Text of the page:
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Federal Highway Administration > Publications > Public Roads > Vol. 65· No. 5 > Editor's Notes

March/April 2002
Vol. 65· No. 5

Editor's Notes

What's Hot? — Transportation Security

One of the hottest contemporary topics is transportation security.

The Transportation Research Board (TRB) says, "In light of the tragic events of September 11, 2001, enhancing the security of our transportation system is expected to be one of the highest priorities of transportation agencies." And to underscore that prediction, more than 30 sessions and workshops were held as part of TRB's "Spotlight on Security and Recovery" at the TRB Annual Meeting in January 2002. TRB has devoted a Web site to transportation system security (www4.trb.org/trb/homepage.nsf/ web/security).

The TRB Strategic Plan, released in January 2002, states, "Transportation is a target because it concentrates people in aircraft and terminals and on vehicles that travel through tunnels and over bridges. Strengthening transportation security will require concerted application of new technologies, operations, and deterrence strategies."

And in Critical Issues in Transportation, the TRB Executive Committee adds, "Security must become a central goal of transportation. Achieving that goal will be difficult and costly, but necessary."

There have been changes at the U.S. Department of Transportation (DOT) also. On Nov. 19, 2001, President Bush signed legislation creating the new Transportation Security Administration within DOT, and John W. Magaw has been appointed as DOT's undersecretary for transportation security and as the chief of the Transportation Security Administration (TSA).

In his address at the TRB Chairman's Luncheon, Transportation Secretary Norman Y. Mineta discussed a number of actions that DOT has already taken, and he stressed the collaborative nature of this work. Among these actions was the formation of "Go-Teams" to work intensively on specific tasks, present decision options, and then disband. Initially, eight Go-Teams were created. "Some of these have successfully completed their tasks and moved on," said Mineta.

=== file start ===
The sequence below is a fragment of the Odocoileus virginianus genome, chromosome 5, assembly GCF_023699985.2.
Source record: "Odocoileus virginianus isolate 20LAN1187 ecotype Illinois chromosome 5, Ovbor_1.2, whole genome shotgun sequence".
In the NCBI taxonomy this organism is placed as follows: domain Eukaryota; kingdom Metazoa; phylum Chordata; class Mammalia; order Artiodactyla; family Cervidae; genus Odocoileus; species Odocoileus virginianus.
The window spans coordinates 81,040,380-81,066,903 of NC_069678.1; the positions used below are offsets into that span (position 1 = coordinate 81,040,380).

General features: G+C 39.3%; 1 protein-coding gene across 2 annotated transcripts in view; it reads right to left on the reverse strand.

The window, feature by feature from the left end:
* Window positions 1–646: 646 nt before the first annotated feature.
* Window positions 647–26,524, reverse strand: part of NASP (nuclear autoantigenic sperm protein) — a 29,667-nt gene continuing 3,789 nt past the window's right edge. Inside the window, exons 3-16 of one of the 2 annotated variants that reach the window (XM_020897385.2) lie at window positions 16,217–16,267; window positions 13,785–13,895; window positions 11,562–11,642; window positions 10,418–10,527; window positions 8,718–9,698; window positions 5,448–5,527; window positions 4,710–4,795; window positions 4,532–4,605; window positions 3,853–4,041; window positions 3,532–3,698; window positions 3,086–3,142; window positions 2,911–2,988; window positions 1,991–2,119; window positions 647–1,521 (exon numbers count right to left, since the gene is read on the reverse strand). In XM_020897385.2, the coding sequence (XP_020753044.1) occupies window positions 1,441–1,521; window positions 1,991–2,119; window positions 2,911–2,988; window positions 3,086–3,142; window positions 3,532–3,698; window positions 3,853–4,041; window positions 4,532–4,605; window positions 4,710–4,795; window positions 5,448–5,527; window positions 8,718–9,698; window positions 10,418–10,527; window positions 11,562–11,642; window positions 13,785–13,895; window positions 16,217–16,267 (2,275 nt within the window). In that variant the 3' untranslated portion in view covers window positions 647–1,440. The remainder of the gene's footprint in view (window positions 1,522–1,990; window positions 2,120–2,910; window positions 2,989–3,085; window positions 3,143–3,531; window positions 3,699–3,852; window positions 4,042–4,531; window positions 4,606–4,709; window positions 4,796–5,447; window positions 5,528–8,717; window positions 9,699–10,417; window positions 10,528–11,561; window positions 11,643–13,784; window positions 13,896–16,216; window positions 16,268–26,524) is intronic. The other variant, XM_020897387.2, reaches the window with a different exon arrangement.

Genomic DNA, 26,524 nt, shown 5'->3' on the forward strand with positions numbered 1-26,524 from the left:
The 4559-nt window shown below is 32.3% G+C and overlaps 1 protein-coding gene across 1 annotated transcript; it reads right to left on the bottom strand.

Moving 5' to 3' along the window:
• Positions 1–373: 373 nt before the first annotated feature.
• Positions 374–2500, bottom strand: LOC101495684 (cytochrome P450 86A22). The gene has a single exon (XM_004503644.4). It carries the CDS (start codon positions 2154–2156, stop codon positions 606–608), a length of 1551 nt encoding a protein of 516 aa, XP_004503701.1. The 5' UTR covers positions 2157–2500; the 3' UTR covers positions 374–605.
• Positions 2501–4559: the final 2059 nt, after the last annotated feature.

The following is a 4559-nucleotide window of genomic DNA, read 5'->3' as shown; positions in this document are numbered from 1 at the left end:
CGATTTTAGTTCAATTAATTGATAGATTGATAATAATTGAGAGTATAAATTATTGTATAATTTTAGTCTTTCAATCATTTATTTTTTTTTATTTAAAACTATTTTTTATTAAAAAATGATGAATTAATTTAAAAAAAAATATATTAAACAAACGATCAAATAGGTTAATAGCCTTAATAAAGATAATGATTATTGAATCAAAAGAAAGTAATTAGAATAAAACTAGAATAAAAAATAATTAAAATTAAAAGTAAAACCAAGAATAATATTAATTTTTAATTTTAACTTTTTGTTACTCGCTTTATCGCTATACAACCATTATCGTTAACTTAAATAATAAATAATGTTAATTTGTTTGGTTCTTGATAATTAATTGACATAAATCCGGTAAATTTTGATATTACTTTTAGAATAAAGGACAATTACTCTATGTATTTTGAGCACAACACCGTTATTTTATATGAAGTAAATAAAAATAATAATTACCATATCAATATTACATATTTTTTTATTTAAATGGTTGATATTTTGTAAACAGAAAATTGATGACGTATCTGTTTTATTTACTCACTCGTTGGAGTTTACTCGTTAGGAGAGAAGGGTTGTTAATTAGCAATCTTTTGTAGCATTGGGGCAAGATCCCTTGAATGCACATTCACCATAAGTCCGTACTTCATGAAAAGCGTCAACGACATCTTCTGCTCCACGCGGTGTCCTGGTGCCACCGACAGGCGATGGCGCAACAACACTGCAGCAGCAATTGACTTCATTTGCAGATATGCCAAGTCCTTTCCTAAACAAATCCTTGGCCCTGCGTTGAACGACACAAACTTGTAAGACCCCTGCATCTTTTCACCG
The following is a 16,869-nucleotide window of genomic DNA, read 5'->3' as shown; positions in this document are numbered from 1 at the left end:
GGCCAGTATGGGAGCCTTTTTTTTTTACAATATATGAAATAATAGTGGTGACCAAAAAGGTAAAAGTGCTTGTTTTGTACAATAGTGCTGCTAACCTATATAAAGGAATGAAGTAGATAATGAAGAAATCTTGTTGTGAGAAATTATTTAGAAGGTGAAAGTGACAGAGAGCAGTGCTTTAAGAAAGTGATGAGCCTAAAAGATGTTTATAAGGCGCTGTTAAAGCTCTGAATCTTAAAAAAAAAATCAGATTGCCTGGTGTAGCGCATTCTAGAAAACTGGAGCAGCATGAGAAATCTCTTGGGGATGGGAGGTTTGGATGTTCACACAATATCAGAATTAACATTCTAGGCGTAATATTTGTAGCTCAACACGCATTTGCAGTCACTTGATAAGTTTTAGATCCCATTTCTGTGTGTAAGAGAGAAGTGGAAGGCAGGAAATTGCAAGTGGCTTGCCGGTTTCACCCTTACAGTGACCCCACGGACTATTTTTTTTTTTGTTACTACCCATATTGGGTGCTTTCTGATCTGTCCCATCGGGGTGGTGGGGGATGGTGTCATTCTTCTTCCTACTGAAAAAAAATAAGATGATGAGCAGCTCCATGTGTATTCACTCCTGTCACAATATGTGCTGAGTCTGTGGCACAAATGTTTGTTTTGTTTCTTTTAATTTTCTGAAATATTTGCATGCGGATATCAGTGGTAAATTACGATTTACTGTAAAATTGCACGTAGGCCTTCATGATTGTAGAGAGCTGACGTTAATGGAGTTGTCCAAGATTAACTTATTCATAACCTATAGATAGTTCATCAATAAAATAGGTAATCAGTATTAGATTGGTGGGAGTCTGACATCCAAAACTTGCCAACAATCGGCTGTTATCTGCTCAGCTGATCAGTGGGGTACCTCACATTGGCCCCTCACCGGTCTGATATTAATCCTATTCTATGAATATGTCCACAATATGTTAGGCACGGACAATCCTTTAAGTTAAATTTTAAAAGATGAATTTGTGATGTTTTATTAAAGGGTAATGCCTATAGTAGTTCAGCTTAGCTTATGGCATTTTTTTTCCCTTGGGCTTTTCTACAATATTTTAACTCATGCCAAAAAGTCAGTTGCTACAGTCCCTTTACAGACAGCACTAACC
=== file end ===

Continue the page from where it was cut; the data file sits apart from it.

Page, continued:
"At present, we have some 36 Go-Teams launched and operating. They cover a thousand details small and large — from what uniforms the TSA security force will wear to the procurement, installation, and maintenance of explosive detection equipment for 429 airports," he added.

DOT Deputy Secretary Michael P. Jackson in a panel discussion at the TRB Annual Meeting mentioned that every aspect of transportation is under intense security scrutiny and that the effort is multimodal and includes the public and private sectors. He said, DOT "is strongly encouraging innovative thought" from all sectors on how technology can assist in this process. The private sector, he noted, "has not been shy" about sharing their ideas and promoting their products.

The Federal Highway Administration has also named a new program manager for transportation security. David A. Price, a career FHWA employee, has been assigned to this position and is responsible for providing program and technical advice on sensitive matters involving the protection of infrastructure and the maintenance of transportation services during and after national and/ or regional emergencies.

A lot of attention is now being placed on transportation security, but it would not be correct to think that nothing has been done in this area in the past. As Deputy Secretary Jackson pointed out at the TRB Annual Meeting, "It is obvious that the events of 9/11 have changed the transportation world, but transportation security and safety have always been a part of DOT's mission and focus."

Bob Bryant

Editor

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